Battery Makers’ Great Hope for Cheap Lithium Faces Talent CrunchBy
Shortage of Argentine engineers is holding back lithium growth
SQM is sending skilled workers from Chile to its Argentine JV
In the global rush to supply the electric-car revolution, lithium hot spot Argentina is grappling with a shortage of talent.
Battery makers are depending on the South American nation’s high-altitude salt flats as a key new supply of the metal, with vast deposits and an investor-friendly government luring prospectors and developers. Under President Mauricio Macri, Argentina has ambitions to become a lithium superpower, supplying as much as 45 percent of the market, up from about 16 percent now.
Projects have faced unpredictable weather and financing struggles. But perhaps the biggest barrier to development is a dearth of skilled workers.
“In Argentina, everyone wants to be a lawyer or a doctor,” said Miguel Angel Persoglia, who has worked on copper and silver projects and now heads the pilot operations at Minera Exar SA, a joint venture between Lithium Americas Corp. and Soc. Quimica & Minera de Chile SA. “There’s no technical personnel” for lithium.
The shortage of local expertise can be seen as a growing pain in a new industry, and one that’s being exacerbated by competition from other sectors, like shale gas, as deregulation under Macri helps jump-start the economy.
Up until two years ago, the only company extracting lithium on a commercial scale from Argentine brine was U.S.-based FMC Corp., which began operations in the Dead Man salt flat in 1997. Australia’s Orocobre Ltd. became the country’s second producer in 2015.
The SQM-Lithium Americas venture on the Cauchari-Olaroz salt flats about 13,000 feet (4,000 meters) above sea level in Jujuy province plans to start producing lithium carbonate at an annual rate of 25,000 metric tons in 2019. Dozens of other projects are at earlier stages.
Argentina is looking to take market share from neighboring Chile where would-be producers need authorization from the nuclear energy commission in a throwback to a 1979 decision to declare lithium “strategic.”
Extracting lithium from salty water is cheaper and easier than hard-rock mining. Producers drill for brine, then pump the liquid through giant hoses into turquoise evaporation ponds. What’s left is processed into lithium carbonate, prices of which have tripled in the past three years.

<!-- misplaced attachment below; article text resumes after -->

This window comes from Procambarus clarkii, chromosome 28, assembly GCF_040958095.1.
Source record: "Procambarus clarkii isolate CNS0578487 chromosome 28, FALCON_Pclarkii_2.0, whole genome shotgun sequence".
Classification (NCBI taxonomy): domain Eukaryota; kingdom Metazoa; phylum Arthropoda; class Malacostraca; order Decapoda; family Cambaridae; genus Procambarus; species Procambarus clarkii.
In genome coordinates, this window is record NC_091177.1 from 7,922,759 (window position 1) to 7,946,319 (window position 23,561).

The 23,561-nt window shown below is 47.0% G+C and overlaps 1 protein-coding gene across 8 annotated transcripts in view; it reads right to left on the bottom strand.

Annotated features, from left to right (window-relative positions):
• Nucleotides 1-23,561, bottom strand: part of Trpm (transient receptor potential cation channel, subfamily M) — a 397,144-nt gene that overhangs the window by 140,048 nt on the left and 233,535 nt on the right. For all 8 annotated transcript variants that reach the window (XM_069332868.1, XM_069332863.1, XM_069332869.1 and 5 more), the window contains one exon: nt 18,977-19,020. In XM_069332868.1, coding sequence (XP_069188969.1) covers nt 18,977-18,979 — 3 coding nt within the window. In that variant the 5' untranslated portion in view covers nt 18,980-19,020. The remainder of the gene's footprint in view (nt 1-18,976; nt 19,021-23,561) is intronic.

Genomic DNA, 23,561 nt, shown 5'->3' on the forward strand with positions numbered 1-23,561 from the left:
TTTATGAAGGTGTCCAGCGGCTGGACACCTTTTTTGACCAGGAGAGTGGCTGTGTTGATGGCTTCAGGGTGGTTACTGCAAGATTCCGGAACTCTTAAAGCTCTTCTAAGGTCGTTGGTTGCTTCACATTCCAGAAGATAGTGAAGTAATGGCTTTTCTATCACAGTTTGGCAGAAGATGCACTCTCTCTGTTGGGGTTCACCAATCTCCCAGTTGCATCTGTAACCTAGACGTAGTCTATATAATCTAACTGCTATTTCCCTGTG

But companies including Orocobre have found the process is trickier than they first thought. The Brisbane, Australia-based company, which operates at Cauchari-Olaroz in partnership with Toyota Tsusho Corp., has cited a lack of engineering expertise as contributing to its failure to hit a production target of more than 15,000 tons for the year through June. With cloudy weather also hindering evaporation and snow storms stopping arrivals of a key imported chemical, output was about 11,900 tons.
“You can’t generate the know-how just like that,” said Cristian Saavedra Lopez, a Chilean who heads Orocobre’s lithium operations in Argentina. The company has been working for about two years with the National University of Jujuy to train both current employees and students who could apply for jobs at the mine, Saavedra Lopez said.
The university, with the support of Conicet, Argentina’s science and technology promotion agency, has set up a research center for improving extraction techniques and developing high-performance rechargeable batteries made with lithium. Notably, the center hired Victoria Flexer, a prominent Argentine chemist who was tempted home after years overseas.
Argentina’s lithium industry will employ 1,538 people by 2019, up from 1,178 currently, according to mining chamber Caem.
A lithium carbonate mine with capacity of 20,000 tons a year needs an operational staff of about 200, according to Argentina’s Energy and Mining Ministry. With 38 projects in the nation’s lithium pipeline, including Minera Exar, that could mean an arduous headhunt to ensure 7,600 jobs of varying technical levels get filled.
In the race to satisfy world lithium appetite that’s set to more than double by 2025, driven by the electric-vehicle boom, Lithium Americas expedited the talent search.
To equip its Minera Exar venture with expertise, the company brought SQM on board in March 2016, giving up a 50 percent equity stake. The partnership also ensured a $285 million investment from China’s Jiangxi Ganfeng Lithium Co. and Thailand’s Bangchak Corp. at a time when it’s proving tough to get financing for Argentine lithium projects.
SQM already produces lithium carbonate at a much bigger mine on the Atacama salt flat over the border in Chile. It has sent 60 seasoned engineers to Minera Exar, according to Lithium Americas.
“It’s an arms race for engineers,” said John Kanellitsas, Lithium Americas’ president, comparing the talent squeeze to the shortage of specialist programmers in Silicon Valley. The problem, according to Kanellitsas, is that generic mining experience is insufficient. “This is not copper or gold,” he said. “Every lithium project is a bespoke chemical plant.”
For companies further behind the curve, the answer has been to call on experience abroad.
Advantage Lithium Corp., which is digging exploratory wells on the fringes of Minera Exar’s holdings, lured Callum Grant out of retirement last year to lead operations, Chief Executive Officer David Sidoo said. Grant, a Scot, has worked in mining across the Americas for decades.
Advantage plans to publish an estimate of its resource in the first quarter of 2018. Orocobre has a 25 percent stake in the project.
Sidoo and his peers highlight the positives of operating in Argentina, like the asphalt road snaking up to the salt flats that makes transportation easy. But most of all, they say, there’s the goodwill of the Macri government.
If the hurdles to assembling a talented workforce can also be overcome,“this is Argentina’s time,” Sidoo said.
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